Dwelling on past regrets may be illogical, but it is something that many people struggle with. Although you cannot change mistakes you have made, you do have the power to make the life you are living as rewarding as it can be. It is sad to think that you are missing out on the chance to live a rich existence because you are letting past errors define who you are. Once you get used to living life without regrets, you will never want to let the past weigh you down again.
Learn from your mistakes. Instead of letting your past determine an unfortunate future, learn from the mistakes you made and decide never to make them again. Perhaps one bad decision to be unfaithful to your wife resulted in a broken marriage and, eventually, divorce. Although you wish you could take back what you did, you can make the decision that if you ever get married again, you will not put yourself in a situation where you may be tempted to stray. It may be helpful to journal about what you learned from your mistake, according to Christine Hassler, life coach and professional speaker.
Find the opportunity. Although you might not think your life now holds potential for anything good, taking a closer look at your situation might reveal otherwise. Perhaps your life would have gone differently if you had not struggled with alcoholism and drug abuse during your formative years. Instead of wishing you had not made these poor choices, look at that time in your life as an opportunity to educate young people about the dangers of substance abuse. Turning adversity into opportunity and choosing not to be seen as a victim will help you move past your regrets, according to psychologist Marc Muchnick in the "Psychology Today" article "Getting Unstuck: Moving Past Regret."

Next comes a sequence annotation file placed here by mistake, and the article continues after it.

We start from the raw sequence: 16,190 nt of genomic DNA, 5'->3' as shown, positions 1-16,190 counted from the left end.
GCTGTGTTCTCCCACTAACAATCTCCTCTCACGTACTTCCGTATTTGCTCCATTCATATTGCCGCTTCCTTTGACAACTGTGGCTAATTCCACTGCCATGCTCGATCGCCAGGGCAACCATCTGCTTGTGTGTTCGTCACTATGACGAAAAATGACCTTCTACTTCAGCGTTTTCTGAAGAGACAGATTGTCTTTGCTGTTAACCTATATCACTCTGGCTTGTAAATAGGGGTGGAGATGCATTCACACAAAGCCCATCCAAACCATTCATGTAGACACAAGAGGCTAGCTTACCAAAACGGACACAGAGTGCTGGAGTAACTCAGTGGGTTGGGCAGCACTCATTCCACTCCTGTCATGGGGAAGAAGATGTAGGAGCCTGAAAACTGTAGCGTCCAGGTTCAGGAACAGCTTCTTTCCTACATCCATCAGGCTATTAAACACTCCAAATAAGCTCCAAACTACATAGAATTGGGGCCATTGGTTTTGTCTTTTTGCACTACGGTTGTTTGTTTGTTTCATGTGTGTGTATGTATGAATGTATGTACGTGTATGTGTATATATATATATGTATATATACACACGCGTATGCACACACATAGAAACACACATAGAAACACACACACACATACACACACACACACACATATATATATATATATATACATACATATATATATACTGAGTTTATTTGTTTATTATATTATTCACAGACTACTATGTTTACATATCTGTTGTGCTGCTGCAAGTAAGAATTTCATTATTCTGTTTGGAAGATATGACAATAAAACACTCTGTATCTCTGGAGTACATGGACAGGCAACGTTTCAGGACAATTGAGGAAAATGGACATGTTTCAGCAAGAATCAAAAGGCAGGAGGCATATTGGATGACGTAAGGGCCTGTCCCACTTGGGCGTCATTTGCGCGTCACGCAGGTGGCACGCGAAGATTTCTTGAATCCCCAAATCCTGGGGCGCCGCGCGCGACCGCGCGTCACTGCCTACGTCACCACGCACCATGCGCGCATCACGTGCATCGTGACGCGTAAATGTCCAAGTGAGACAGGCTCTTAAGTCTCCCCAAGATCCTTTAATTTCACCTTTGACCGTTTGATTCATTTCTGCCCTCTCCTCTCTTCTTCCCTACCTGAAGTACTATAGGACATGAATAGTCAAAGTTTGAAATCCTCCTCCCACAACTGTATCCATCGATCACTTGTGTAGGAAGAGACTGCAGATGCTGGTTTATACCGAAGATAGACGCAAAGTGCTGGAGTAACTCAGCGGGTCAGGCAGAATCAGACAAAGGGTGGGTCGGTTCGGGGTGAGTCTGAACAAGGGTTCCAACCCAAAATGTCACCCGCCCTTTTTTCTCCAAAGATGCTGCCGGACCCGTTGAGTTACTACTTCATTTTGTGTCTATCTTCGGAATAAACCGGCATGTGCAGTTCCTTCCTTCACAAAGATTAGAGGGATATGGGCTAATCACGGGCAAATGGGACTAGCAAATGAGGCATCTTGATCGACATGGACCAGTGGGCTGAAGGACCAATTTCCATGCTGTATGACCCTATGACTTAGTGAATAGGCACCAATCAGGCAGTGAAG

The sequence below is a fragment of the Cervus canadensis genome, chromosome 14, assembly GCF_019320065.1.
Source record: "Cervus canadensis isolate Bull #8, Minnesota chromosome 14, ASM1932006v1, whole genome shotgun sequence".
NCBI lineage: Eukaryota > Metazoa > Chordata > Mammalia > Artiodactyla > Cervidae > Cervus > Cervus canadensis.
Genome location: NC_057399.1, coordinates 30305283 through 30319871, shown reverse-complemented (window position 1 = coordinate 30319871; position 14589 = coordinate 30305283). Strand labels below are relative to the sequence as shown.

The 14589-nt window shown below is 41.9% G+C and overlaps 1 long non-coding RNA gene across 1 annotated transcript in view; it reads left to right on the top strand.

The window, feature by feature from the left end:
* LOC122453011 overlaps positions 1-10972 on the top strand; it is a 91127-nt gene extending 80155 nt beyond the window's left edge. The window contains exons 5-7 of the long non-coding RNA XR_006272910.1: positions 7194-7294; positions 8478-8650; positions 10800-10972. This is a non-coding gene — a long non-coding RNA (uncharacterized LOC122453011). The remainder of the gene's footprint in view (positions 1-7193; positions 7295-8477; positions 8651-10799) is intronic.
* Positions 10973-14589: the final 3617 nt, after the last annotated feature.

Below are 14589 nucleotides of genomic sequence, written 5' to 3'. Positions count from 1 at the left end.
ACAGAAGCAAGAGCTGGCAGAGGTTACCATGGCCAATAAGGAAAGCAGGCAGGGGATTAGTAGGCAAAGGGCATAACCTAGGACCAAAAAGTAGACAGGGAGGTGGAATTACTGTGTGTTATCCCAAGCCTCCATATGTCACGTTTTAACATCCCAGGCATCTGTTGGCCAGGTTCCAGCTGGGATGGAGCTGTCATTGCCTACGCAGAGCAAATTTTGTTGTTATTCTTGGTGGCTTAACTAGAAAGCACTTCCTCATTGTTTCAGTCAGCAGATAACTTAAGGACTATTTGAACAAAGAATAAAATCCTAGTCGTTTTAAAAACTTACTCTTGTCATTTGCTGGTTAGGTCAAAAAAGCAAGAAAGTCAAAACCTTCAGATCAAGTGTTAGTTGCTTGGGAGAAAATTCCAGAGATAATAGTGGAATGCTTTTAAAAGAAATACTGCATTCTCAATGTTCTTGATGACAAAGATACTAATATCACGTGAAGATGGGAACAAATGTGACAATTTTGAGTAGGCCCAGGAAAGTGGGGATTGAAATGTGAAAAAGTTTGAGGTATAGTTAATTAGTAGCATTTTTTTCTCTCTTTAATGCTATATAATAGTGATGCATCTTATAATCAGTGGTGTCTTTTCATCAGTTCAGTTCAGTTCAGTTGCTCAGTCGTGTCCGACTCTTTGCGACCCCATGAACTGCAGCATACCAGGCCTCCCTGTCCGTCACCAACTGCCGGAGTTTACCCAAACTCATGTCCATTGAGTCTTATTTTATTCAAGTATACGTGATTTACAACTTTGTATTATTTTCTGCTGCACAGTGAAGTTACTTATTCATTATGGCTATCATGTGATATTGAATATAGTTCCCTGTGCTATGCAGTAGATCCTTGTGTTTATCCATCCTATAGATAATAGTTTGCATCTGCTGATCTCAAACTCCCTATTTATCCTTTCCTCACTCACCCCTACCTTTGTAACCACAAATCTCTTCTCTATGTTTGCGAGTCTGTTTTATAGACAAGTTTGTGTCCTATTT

Focus on the present. You are most likely feeling weighed down if all your attention goes to what you did in the past, and why you wish you had made different choices. Every time you are tempted to think about the past, immediately direct your focus to your present situation. By learning the science of thought-stopping, you will avoid feelings of anxiety and depression, according to WebMD. You will also learn to control your unwanted thoughts instead of letting them control you.
Accept what you cannot change. It is important to keep in mind that although you are free to make your choices, you are not free to choose the consequences, according to Erwin W. Lutzer, author of "Making the Best of a Bad Decision: How to Put Your Regrets behind You, Embrace Grace, and Move toward a Better Future." The decisions you made in the past were ones you thought were the best for you, and there was no way to know what kind of effect they would have on you in the long run. Instead of beating yourself up or asking "what if?" questions, accept the fact that you cannot change the decisions you made -- only your response to your life now.